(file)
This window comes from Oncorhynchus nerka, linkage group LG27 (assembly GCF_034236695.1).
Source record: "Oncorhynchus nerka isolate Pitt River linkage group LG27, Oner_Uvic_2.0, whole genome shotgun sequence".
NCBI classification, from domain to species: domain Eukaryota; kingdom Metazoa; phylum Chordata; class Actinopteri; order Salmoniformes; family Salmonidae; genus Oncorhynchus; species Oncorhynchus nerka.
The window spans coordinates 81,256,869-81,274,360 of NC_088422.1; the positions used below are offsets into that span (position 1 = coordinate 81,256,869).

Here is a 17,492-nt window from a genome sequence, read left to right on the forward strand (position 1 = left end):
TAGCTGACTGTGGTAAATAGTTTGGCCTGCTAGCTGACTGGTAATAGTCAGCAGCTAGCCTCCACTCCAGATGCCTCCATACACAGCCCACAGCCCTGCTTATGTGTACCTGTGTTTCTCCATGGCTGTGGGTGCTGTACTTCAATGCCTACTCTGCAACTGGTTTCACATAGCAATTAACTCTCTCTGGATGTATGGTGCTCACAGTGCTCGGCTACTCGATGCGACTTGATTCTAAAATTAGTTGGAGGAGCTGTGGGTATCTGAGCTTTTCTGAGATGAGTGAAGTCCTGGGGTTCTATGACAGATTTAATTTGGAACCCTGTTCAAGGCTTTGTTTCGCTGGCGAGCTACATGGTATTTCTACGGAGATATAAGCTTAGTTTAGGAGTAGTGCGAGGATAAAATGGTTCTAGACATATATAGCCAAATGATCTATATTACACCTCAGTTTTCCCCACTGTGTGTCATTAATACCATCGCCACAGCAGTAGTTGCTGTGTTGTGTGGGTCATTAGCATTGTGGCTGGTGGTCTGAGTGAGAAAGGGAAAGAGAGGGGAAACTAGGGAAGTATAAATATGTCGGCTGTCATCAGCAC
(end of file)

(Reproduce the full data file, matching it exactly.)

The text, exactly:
This window comes from Oncorhynchus nerka, linkage group LG27 (assembly GCF_034236695.1).
Source record: "Oncorhynchus nerka isolate Pitt River linkage group LG27, Oner_Uvic_2.0, whole genome shotgun sequence".
NCBI classification, from domain to species: domain Eukaryota; kingdom Metazoa; phylum Chordata; class Actinopteri; order Salmoniformes; family Salmonidae; genus Oncorhynchus; species Oncorhynchus nerka.
The window spans coordinates 81,256,869-81,274,360 of NC_088422.1; the positions used below are offsets into that span (position 1 = coordinate 81,256,869).

Here is a 17,492-nt window from a genome sequence, read left to right on the forward strand (position 1 = left end):
TAGCTGACTGTGGTAAATAGTTTGGCCTGCTAGCTGACTGGTAATAGTCAGCAGCTAGCCTCCACTCCAGATGCCTCCATACACAGCCCACAGCCCTGCTTATGTGTACCTGTGTTTCTCCATGGCTGTGGGTGCTGTACTTCAATGCCTACTCTGCAACTGGTTTCACATAGCAATTAACTCTCTCTGGATGTATGGTGCTCACAGTGCTCGGCTACTCGATGCGACTTGATTCTAAAATTAGTTGGAGGAGCTGTGGGTATCTGAGCTTTTCTGAGATGAGTGAAGTCCTGGGGTTCTATGACAGATTTAATTTGGAACCCTGTTCAAGGCTTTGTTTCGCTGGCGAGCTACATGGTATTTCTACGGAGATATAAGCTTAGTTTAGGAGTAGTGCGAGGATAAAATGGTTCTAGACATATATAGCCAAATGATCTATATTACACCTCAGTTTTCCCCACTGTGTGTCATTAATACCATCGCCACAGCAGTAGTTGCTGTGTTGTGTGGGTCATTAGCATTGTGGCTGGTGGTCTGAGTGAGAAAGGGAAAGAGAGGGGAAACTAGGGAAGTATAAATATGTCGGCTGTCATCAGCAC